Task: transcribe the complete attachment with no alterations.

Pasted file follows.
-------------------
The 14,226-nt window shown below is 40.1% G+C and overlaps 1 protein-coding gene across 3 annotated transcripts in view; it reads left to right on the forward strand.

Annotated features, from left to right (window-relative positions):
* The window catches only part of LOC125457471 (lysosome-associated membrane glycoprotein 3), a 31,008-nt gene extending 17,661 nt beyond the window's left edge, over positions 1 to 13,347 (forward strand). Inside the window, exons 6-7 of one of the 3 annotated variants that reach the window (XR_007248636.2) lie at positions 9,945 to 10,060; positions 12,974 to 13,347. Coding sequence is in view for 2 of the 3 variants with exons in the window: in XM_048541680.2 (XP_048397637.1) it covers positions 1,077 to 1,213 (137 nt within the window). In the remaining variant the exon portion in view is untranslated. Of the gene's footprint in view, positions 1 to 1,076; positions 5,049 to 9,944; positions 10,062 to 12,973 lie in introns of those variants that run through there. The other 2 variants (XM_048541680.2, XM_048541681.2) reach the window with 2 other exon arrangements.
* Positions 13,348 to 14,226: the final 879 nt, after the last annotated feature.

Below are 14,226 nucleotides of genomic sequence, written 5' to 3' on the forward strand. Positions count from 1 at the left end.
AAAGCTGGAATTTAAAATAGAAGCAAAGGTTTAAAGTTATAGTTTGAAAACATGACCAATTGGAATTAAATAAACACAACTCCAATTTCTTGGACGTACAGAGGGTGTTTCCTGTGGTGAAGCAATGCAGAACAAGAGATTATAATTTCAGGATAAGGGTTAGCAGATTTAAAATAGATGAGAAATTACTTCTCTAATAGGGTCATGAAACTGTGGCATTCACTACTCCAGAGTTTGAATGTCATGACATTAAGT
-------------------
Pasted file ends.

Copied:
The 14,226-nt window shown below is 40.1% G+C and overlaps 1 protein-coding gene across 3 annotated transcripts in view; it reads left to right on the forward strand.

Annotated features, from left to right (window-relative positions):
* The window catches only part of LOC125457471 (lysosome-associated membrane glycoprotein 3), a 31,008-nt gene extending 17,661 nt beyond the window's left edge, over positions 1 to 13,347 (forward strand). Inside the window, exons 6-7 of one of the 3 annotated variants that reach the window (XR_007248636.2) lie at positions 9,945 to 10,060; positions 12,974 to 13,347. Coding sequence is in view for 2 of the 3 variants with exons in the window: in XM_048541680.2 (XP_048397637.1) it covers positions 1,077 to 1,213 (137 nt within the window). In the remaining variant the exon portion in view is untranslated. Of the gene's footprint in view, positions 1 to 1,076; positions 5,049 to 9,944; positions 10,062 to 12,973 lie in introns of those variants that run through there. The other 2 variants (XM_048541680.2, XM_048541681.2) reach the window with 2 other exon arrangements.
* Positions 13,348 to 14,226: the final 879 nt, after the last annotated feature.

Below are 14,226 nucleotides of genomic sequence, written 5' to 3' on the forward strand. Positions count from 1 at the left end.
AAAGCTGGAATTTAAAATAGAAGCAAAGGTTTAAAGTTATAGTTTGAAAACATGACCAATTGGAATTAAATAAACACAACTCCAATTTCTTGGACGTACAGAGGGTGTTTCCTGTGGTGAAGCAATGCAGAACAAGAGATTATAATTTCAGGATAAGGGTTAGCAGATTTAAAATAGATGAGAAATTACTTCTCTAATAGGGTCATGAAACTGTGGCATTCACTACTCCAGAGTTTGAATGTCATGACATTAAGT